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Can a listener separate Geddy as a solo artist from Rush? It is very difficult to do. Whatever Geddy writes, sings, and plays is going to automatically sound something like Rush. But without Alex and Neil, of course it won’t sound exactly like Rush. And that is more the fault of the listener (me) than the artist (Geddy). I personally cannot separate the two.

There’s some monstrous playing here — just listen to that opening bass on “My Favourite Headache”.  There’s also some decent riffs (“The Present Tense”).  There’s some passion (“Working at Perfekt”) but very little that stands out as memorable, as classic, or something you just crave to hear again.  In general the songs here are all pleasant, solid rockers (with a few slower tunes). Geddy’s lyrics are weak at times (“Home on the Strange”) but his singing is good and the production is excellent.

Best tune:  The final one, “Grace to Grace” which is the only one that really cooks.

The cover art is pretty disappointing. I’m sure it meant something to someone along the way, but to me it’s just a generic cover that could have been on any album in the faceless morass of the 1990’s.

3/5 stars. Not bad, but no stand-outs.

Part 154: Cassettes Part IV – LeBrain’s Tapes (What Remains)

RECORD STORE TALES Part 154:  

Cassettes Part IV – LeBrain’s Tapes (What Remains)

I used to have a lot of tapes.  So many, that T-Rev converted my closet doors to shelving, just to store my numerous cassettes!  It was quite a feat of engineering on his part.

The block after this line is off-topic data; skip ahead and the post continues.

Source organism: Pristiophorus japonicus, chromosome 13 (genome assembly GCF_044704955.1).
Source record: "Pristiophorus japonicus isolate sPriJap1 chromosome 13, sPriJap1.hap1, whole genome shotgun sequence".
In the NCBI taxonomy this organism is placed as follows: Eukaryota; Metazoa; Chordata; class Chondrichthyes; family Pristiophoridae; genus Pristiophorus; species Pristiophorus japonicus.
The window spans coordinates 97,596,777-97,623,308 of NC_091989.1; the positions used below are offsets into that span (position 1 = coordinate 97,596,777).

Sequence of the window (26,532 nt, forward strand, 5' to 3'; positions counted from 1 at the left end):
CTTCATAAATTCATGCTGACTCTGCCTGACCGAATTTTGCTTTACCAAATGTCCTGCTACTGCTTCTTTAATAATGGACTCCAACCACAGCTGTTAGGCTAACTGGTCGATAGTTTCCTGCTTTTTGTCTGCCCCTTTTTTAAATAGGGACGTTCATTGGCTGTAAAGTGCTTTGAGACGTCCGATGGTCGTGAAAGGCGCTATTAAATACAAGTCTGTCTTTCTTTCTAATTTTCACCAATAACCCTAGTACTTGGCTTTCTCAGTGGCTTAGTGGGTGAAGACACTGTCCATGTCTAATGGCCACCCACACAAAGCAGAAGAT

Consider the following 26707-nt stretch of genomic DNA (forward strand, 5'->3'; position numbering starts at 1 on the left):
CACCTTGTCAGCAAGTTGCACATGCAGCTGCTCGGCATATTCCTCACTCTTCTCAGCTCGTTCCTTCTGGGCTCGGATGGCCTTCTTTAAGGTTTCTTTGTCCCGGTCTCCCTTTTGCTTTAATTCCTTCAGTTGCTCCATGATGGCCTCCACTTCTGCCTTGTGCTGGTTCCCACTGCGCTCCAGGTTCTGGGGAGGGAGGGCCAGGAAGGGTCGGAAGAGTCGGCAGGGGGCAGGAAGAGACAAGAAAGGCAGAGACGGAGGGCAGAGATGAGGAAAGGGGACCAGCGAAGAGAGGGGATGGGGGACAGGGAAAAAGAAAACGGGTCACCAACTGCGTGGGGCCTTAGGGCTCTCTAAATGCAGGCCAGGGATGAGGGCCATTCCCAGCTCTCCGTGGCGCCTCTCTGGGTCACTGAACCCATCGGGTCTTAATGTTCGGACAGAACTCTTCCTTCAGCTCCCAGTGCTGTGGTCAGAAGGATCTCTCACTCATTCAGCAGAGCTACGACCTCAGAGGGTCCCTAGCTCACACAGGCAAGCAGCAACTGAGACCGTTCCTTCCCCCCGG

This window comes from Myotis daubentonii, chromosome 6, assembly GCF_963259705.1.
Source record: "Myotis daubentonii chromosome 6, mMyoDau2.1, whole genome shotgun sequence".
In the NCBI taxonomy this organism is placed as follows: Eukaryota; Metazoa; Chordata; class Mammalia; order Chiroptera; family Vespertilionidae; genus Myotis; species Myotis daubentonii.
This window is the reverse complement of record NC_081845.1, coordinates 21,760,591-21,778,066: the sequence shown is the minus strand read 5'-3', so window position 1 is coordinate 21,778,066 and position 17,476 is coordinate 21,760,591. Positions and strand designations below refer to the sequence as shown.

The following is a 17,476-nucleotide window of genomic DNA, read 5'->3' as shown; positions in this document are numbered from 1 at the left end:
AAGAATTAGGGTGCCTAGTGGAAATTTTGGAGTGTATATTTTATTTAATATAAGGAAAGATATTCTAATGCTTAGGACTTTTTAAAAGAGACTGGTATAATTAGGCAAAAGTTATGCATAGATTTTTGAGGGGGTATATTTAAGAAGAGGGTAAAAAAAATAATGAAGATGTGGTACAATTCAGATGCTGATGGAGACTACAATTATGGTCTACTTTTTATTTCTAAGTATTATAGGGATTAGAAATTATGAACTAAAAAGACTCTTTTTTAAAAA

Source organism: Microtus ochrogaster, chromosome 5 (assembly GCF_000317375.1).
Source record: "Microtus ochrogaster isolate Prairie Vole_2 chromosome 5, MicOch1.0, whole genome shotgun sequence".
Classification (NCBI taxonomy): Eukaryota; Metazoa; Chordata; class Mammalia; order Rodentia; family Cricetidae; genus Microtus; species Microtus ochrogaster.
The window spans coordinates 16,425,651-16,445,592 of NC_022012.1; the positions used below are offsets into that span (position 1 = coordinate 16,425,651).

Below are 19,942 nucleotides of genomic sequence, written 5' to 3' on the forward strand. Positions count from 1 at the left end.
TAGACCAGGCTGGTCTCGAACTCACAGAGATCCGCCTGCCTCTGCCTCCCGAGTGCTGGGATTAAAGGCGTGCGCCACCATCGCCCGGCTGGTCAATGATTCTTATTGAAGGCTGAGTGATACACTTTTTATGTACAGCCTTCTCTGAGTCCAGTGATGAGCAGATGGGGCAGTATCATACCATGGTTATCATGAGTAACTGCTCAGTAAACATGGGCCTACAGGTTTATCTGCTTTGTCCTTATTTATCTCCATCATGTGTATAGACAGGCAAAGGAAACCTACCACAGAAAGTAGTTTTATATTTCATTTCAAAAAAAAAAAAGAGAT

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If you’ve read the other three parts of this series on cassettes, then you’ve already seen some of the awesome artwork that T-Rev used to come up with for his tapes.  Doing those articles got me nostalgic, but very few of my own tapes remained.  A year or two before I met Mrs. LeBrain, I briefly dated this one girl who was getting into hair metal.  I had succeeded in replacing most of my tapes on CD (although still incomplete; I need a copy of Live Fast, Die Fast by Wolfsbane, and Phenomenon 1).  All my tapes were redundant, and I gave her boxes and boxes full of them.

God knows where those tapes are now.  I doubt she took them back home to Thunder Bay when it was all over, they probably ended up in a landfill.  No big loss really, the only shame of it is that, like T-Rev, I used to make a lot of my own custom artwork.

Mrs. LeBrain and I were visiting her mom yesterday, and I found some of my old Beatles tapes that I had made, at her place!  Her dad drove a delivery van with nothing but a tape deck inside.  He was more than happy to receive my old Beatles tapes, and he loved them.  And there they were, still at the house, complete with my computer generated J-cards.  Nothing elaborate, although I did paste the cover for Abbey Road onto that tape.

This inspired me to dig through some boxes here, and see if I had any of my own tapes left.  Surely there must be something here, with some of my own custom cover art!  There was just a handful left, stuff that I wouldn’t have parted with at the time, and lo and behold, there was my old artwork.  These sure brought back memories!